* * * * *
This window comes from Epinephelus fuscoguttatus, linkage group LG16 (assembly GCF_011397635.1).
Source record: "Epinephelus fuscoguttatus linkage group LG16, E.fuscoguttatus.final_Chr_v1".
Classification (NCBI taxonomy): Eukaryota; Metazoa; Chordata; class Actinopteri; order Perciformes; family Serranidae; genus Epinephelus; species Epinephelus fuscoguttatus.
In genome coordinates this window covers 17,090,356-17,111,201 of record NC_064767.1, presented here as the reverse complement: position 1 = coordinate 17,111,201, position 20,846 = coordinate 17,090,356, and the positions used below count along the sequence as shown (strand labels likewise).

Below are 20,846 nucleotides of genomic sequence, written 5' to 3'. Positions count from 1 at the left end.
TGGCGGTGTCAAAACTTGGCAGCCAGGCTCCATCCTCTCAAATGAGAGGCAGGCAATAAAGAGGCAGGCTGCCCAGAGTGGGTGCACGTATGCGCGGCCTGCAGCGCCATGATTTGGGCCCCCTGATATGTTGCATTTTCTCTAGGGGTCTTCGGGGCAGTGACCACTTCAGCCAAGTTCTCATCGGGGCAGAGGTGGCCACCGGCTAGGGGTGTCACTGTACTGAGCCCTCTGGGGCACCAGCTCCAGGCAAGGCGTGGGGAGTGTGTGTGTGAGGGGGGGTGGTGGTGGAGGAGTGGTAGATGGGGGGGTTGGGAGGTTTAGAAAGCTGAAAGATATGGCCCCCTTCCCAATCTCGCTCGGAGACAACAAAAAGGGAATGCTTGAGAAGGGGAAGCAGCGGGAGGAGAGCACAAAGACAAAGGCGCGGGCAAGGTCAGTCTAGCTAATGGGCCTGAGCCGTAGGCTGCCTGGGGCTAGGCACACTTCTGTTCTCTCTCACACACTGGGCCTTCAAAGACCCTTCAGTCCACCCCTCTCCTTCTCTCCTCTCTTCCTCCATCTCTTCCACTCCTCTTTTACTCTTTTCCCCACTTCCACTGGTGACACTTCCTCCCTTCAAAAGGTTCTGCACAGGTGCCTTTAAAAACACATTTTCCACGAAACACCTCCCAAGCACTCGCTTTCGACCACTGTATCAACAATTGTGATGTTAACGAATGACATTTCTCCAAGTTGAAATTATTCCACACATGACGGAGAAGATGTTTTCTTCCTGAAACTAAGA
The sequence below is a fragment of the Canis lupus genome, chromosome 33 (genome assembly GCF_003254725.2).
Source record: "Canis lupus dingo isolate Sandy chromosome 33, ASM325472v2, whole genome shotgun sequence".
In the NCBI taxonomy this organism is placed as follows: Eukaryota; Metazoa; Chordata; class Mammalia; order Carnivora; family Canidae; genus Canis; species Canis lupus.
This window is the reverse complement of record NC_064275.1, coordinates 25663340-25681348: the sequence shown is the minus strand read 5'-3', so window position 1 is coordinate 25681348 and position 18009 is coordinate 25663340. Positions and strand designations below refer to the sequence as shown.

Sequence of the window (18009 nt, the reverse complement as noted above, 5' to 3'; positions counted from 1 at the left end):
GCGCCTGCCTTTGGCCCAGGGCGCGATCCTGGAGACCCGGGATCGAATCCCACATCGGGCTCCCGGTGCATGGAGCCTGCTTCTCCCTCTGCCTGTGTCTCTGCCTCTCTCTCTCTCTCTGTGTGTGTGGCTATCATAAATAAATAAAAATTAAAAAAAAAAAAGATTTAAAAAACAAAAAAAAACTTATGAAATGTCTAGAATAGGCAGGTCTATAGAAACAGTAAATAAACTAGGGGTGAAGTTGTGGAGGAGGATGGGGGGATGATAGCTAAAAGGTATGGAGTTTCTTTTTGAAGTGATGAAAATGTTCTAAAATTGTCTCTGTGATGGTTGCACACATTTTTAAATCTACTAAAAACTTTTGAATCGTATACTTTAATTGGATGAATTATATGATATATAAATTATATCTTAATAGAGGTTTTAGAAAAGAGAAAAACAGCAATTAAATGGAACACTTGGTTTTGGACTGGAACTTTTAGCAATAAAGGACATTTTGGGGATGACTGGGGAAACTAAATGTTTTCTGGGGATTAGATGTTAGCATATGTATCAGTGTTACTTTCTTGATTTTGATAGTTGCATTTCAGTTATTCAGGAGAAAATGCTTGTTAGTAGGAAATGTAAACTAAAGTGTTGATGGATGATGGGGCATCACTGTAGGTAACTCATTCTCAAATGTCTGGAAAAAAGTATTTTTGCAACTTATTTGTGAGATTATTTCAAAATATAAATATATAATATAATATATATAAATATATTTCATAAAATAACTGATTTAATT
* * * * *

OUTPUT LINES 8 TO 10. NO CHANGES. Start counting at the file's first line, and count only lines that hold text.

Source record: "Canis lupus dingo isolate Sandy chromosome 33, ASM325472v2, whole genome shotgun sequence".
In the NCBI taxonomy this organism is placed as follows: Eukaryota; Metazoa; Chordata; class Mammalia; order Carnivora; family Canidae; genus Canis; species Canis lupus.
This window is the reverse complement of record NC_064275.1, coordinates 25663340-25681348: the sequence shown is the minus strand read 5'-3', so window position 1 is coordinate 25681348 and position 18009 is coordinate 25663340. Positions and strand designations below refer to the sequence as shown.